Setting and intended user

The Epidrum is intended for use in secondary care settings, specifically in anaesthetic rooms or maternity units with the equipment and staff expertise to conduct procedures that need direct access to the epidural space. The intended user is most likely to be an anaesthetist trained in epidural administration procedures.

Current NHS options

Epidural anaesthesia can be administered as a single injection for short‑term pain relief. If longer‑term pain relief is needed, a catheter is inserted into the epidural space so that continuous or intermittent bolus anaesthesia or analgesia can be given for hours or days (NHS Choices 2013). Currently, epidurals are performed using either 16‑ or 18‑gauge needles.

Lower back and radicular pain is managed with a single lumbar epidural steroid injection (Royal College of Anaesthetists 2014b). Continuous epidural anaesthesia is prescribed for pain relief during childbirth (natural and caesarean sections) and during or after thoracic, abdominal, pelvic or lower limb day‑surgery procedures (where a patient is admitted and discharged home on the same day). NICE's clinical guideline on intrapartum care recommends the use of either epidural or combined spinal–epidural analgesia for regional analgesia in labour. When rapid analgesia is needed, combined spinal–epidural analgesia with bupivacaine and fentanyl is recommended. Either patient‑controlled epidural analgesia or intermittent boluses given by healthcare professionals are preferred for epidural analgesia maintenance.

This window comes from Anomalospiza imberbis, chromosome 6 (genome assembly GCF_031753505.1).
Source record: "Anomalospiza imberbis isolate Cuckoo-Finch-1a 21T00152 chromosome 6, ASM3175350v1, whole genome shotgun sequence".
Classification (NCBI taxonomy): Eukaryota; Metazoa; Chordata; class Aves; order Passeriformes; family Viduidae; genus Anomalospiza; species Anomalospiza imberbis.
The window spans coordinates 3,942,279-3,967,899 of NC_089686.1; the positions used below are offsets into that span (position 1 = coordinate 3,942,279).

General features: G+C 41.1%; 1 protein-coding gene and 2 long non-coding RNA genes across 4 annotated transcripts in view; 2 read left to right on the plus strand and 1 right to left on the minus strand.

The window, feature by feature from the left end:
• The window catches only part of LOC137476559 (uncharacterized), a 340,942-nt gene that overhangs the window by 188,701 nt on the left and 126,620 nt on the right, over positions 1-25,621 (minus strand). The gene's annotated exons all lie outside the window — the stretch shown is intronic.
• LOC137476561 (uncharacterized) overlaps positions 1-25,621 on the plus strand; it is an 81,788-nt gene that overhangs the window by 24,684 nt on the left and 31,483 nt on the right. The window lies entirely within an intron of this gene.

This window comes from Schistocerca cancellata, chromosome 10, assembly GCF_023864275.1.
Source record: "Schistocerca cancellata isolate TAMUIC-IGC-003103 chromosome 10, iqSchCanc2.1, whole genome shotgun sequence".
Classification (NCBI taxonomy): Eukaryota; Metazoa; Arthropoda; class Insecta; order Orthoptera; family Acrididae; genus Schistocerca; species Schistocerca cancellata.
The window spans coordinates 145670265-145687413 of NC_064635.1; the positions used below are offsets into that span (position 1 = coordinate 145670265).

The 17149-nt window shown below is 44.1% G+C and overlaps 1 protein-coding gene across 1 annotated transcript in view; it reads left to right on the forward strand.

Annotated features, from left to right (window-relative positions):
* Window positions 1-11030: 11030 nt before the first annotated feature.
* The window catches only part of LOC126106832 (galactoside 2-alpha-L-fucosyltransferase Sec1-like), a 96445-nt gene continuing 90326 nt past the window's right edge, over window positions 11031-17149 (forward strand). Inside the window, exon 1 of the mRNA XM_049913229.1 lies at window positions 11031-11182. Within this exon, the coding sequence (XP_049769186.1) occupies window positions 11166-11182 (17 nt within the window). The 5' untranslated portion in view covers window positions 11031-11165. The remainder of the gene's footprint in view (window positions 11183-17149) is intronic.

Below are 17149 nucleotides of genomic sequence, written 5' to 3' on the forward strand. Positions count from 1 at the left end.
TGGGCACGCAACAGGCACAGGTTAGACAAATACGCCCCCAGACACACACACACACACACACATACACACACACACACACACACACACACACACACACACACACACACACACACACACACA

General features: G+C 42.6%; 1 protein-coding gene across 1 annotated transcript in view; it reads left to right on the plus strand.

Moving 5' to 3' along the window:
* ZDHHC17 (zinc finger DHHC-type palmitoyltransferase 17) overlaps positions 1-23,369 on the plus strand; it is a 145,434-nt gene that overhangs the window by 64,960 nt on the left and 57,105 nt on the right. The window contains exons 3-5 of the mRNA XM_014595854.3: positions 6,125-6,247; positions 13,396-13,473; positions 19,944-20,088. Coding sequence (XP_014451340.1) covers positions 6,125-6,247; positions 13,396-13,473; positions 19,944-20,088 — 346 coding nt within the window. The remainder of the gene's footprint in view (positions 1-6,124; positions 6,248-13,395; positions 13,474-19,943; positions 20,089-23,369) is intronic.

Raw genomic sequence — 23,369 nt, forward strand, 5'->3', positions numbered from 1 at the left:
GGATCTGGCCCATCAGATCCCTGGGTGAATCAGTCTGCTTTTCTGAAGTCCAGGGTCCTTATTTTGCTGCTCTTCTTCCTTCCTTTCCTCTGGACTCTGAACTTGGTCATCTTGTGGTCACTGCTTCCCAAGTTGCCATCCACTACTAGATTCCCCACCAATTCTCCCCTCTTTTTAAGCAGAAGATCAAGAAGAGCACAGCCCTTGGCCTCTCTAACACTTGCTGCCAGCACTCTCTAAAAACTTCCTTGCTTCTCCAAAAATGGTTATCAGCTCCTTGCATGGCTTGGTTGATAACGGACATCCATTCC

Depending on the administration method, the standard LOR technique can be complemented with imaging techniques. Fluoroscopy is recommended for single epidural steroid injections (Royal College of Anaesthetists 2014b). Ultrasound imaging should be available for day‑surgery procedures (Royal College of Anaesthetists 2014c) and for all epidural procedures in maternity cases (Royal College of Anaesthetists 2014d). According to NICE interventional procedures guidance, ultrasound-guided catheterisation of the epidural space is safe and may be helpful in achieving correct placement, and may be used provided that normal arrangements are in place for clinical governance, consent and audit. Ultrasound imaging can be used to either guide the epidural needle into the epidural space (in real‑time) or provide information on the regional anatomy before inserting the epidural needle into the epidural space (prepuncture ultrasound).

NICE is aware of the following CE‑marked devices that appear to fulfil a similar function to the Epidrum:

  • the Episure AutoDetect LOR syringe (Indigo Orb)

  • the Epimatic (Vygon).

Costs and use of the technology

The manufacturer states that the Epidrum is available in packs of 10 or 100. The cost of a pack of 10 is £72 (£7.20 per unit) and of a pack of 100 is £570 (£5.70 per unit), excluding VAT. The manufacturer has stated that further bulk discounts are likely; for example, if a hospital purchases more than 800 units per month, the cost will be £4.85 per unit, excluding VAT.